If primary cathode-rays hit a metal plate P 1' they produce x-rays. If these hit another metal plate P 2, they again produce cathode-rays whose velocities are of the same order as the velocities of the primary cathode rays. As far as we know today the velocity of the secondary cathode-rays is neither dependent on the distance of the plates P 1 and P2 nor of the intensity of the primary cathode-rays, but exclusively on the velocity of the primary cathode-rays. Suppose this is strictly correct. What will happen if we let the intensity of the primary cathode-rays, or the size of the plate P1 upon which they impinge, decrease in such a way that one can interpret the collision of an electron of the primary cathode-rays as an isolated process? If the preceding is really true, we will have to suppose, because the velocity of the secondary rays is independent of the intensity of the primary cathode-rays, that either nothing is created at P2 (as a consequence of the collision of this electron on P1) or there occurs a secondary emission of an electron on P2 with a velocity which is of the same order as the one of the electron which hits P1. In other words, the elementary process of radiation seems to happen in such a way that the energy of the primary electron is not distributed and dispersed by a spherical wave propagating in all directions, as the undulation theory requires. On the contrary, at least a large part of this energy seems to be available at any point of P2 or elsewhere. The elementary process of radiation emission seems to be directed. Furthermore I have the impression that the processes of creation of the x-ray at P1 and creation of the secondary cathode-ray at P2 are essentially inverse processes. The constitution of radiation seems to be different than what follows from the undulation theory. The theory of heat radiation has provided us with important hints about this, and it was primarily that theory on which Mr. Planck has based his formula for radiation. Because I cannot assume this theory to be generally known I will briefly present the main points.

In the interior of a cavity of temperature T there is radiation of definite composition that is independent of the nature of the body. Per unit volume the amount of radiation present in the cavity whose frequency varies between v and v + dv is pdv. The problem consists in seeking p as a function of v and T. If the cavity contains an electric resonator of eigen frequency r0 and negligible damping, the electromagnetic theory of radiation allows us to calculate the temporal mean of the energy (E) of the resonator as a function of p(r0 ). The problem is therefore reduced to that of calculating E as a function of temperature. But the latter problem can be again reduced to the following. Suppose very many (N) resonators of the frequency V0 are present in the cavity. How does the entropy of this resonator system depend on its energy? To solve this question, Mr. Planck applies the general relation between entropy and probability which was obtained by Boltzmann from his research on gas theory. In general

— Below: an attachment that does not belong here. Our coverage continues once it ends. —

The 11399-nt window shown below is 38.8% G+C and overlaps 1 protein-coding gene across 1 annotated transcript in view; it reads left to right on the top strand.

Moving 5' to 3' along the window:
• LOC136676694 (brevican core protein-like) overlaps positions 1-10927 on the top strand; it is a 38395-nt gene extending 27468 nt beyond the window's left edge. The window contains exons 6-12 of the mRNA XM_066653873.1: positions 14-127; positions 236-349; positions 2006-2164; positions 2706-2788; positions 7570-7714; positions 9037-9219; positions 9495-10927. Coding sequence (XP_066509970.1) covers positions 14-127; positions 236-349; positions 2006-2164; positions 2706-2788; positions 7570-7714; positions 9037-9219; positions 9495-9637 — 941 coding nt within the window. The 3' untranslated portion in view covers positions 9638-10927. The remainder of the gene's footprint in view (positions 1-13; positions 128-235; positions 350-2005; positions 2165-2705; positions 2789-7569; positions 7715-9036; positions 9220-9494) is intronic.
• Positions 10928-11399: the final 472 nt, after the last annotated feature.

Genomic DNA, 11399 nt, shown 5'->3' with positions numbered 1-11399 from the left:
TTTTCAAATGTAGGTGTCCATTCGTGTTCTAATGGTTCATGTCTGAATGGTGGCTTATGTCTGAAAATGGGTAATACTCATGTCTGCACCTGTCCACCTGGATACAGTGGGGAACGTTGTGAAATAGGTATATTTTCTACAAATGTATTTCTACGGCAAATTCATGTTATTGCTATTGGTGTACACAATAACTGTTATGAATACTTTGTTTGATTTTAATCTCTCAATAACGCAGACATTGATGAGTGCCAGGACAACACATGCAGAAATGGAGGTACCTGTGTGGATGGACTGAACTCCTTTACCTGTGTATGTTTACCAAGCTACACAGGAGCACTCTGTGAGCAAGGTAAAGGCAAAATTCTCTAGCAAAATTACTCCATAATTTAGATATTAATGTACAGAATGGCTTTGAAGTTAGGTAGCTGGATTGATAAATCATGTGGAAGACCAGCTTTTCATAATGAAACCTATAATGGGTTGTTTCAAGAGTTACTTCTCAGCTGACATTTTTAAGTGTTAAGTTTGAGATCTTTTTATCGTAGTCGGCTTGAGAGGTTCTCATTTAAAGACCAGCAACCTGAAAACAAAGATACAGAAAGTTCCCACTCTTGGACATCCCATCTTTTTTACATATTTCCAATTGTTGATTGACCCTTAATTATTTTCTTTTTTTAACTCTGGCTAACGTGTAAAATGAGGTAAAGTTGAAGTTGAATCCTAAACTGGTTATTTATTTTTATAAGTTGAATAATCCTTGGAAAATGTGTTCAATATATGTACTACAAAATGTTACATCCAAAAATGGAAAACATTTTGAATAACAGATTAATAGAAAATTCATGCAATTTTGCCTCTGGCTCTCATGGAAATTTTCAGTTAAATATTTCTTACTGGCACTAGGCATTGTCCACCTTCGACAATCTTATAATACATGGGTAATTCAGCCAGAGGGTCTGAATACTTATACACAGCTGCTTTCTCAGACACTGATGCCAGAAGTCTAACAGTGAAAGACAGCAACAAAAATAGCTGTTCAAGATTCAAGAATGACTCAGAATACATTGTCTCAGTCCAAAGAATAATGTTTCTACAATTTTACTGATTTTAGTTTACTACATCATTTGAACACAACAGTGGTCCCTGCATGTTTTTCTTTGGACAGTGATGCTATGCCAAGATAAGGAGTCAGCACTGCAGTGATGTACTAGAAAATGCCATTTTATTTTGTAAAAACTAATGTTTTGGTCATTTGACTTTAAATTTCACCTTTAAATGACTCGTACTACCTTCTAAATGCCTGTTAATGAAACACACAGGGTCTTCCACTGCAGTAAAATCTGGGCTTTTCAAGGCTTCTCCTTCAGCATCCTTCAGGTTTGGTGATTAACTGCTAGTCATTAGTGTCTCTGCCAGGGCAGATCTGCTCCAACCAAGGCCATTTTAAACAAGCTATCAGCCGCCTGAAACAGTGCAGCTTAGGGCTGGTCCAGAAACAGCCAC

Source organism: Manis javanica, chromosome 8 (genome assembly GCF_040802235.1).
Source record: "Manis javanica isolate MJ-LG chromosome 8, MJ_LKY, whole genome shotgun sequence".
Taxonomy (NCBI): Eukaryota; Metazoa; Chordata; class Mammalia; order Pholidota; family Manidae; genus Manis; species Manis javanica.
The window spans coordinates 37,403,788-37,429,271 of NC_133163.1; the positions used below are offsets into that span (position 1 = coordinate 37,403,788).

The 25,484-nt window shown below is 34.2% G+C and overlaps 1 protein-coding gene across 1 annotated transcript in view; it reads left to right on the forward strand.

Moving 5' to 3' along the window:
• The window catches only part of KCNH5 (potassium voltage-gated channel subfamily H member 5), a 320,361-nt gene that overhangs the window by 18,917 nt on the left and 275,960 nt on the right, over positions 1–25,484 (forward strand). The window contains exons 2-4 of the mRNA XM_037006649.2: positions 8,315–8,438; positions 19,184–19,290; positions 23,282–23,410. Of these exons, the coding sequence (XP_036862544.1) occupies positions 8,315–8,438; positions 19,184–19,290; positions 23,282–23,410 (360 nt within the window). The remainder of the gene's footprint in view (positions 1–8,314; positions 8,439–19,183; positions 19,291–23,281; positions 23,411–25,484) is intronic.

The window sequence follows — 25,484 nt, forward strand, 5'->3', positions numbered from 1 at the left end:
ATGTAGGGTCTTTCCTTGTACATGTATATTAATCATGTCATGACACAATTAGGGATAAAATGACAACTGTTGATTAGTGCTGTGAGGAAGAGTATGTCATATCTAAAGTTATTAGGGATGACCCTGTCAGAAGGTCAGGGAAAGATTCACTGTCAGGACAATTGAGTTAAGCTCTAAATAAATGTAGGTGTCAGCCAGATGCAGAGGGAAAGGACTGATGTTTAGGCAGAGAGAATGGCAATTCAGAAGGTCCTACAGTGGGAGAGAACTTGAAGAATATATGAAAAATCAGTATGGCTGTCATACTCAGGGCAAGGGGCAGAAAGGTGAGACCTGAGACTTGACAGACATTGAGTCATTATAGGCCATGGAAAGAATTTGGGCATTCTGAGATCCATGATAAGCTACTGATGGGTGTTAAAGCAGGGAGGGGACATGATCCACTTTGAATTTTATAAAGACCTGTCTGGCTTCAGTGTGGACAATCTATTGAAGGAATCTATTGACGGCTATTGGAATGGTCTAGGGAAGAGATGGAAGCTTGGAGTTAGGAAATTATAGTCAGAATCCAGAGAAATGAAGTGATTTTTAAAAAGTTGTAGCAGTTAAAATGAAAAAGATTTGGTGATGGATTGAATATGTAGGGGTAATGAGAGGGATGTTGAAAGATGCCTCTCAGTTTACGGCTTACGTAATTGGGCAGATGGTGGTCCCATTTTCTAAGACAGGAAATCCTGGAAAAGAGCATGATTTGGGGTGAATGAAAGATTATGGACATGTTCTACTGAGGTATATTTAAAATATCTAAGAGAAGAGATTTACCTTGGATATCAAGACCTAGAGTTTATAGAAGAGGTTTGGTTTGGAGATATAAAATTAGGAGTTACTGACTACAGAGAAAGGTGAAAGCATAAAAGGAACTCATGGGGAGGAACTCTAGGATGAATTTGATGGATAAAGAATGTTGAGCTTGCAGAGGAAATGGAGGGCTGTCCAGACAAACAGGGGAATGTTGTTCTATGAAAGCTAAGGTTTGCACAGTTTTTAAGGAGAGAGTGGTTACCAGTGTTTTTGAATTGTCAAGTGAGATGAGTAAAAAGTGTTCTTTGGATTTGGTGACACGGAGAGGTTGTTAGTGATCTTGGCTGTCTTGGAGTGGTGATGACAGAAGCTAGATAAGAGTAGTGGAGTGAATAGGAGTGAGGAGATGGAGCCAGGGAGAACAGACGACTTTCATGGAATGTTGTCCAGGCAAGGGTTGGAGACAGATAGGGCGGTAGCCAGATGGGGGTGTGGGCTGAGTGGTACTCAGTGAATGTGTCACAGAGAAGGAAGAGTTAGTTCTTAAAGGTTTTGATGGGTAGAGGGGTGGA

entropy = k * log W,

where k is a universal constant and W is the probability of the chosen state. This probability is measured by the "number of complexions," a number which indicates in how many different ways the chosen state is realizable. In the case of the above problem, the state of the resonator system is defined by its total energy, so that the question to be solved is: In how many possible ways can the given total energy be distributed among the N resonators? To solve this, Mr. Planck divided the total energy into equal quanta of given size E. A complexion is determined by the number of particles E which belong to each resonator. The number of such complexions which give the total energy has to be determined and will be set equal to W. By use of Wien's displacement law, which can be derived from thermodynamics, Mr. Planck then further concludes that we must set E = hv, where h is a number independent of v. He finds in this way his radiation formula

which coincides so far with all previous experience. According to this derivation it might appear that Planck's formula has to be regarded as a consequence of today's electromagnetic theory of radiation. However, this is not the case, in particular because of the following reason. One can regard the number of complexions under discussion as an expression for the multiplicity of possible distributions of the total energy among N resonators only if every possible distribution of the energy appears, at least with a certain approximation, among the complexions used to calculate W. A necessary condition is that for all v which correspond to a reasonable energy density p, the energy quantum is small compared with the mean energy E of the resonator. By a simple calculation, one finds, however, that for the wavelength 0.5 micrometer and an absolute temperature T = 1700, is not only not small compared to 1 but even very large compared to 1. It has a value of about 6.5 * 10 7. In the given numerical example of the counting of the complexions one proceeds as if the energy of the resonator can take only the values zero, 6.5 * 107 times this mean energy, or a multiple of that. It is clear that with this procedure only an infinitely small part of the theoretically possible distributions of the energy is used for the calculation of the entropy. The number of these complexions is therefore, according to the basic theory, not an expression for the probability of the states in the sense of Boltzmann. To take over Planck's theory means, in my opinion, to give up the foundations of our theory of radiation.

I have already tried to show you that we have to abandon our present foundations of the theory of radiation. In any case, one cannot think of denying Planck's theory because it does not fit in these foundations. This theory has led to a determination of the elementary quanta which is brilliantly confirmed by the latest measurement of this value on the basis of counting alpha-particles. For the elementary quantum of electricity Rutherford and Geiger got the mean value 4.65 * 10 -10, Regener 4.79 * 10-10, while Mr. Planck calculated the intermediate value 4.69 * 10-10 out of the constants of his formula by means of his theory of radiation.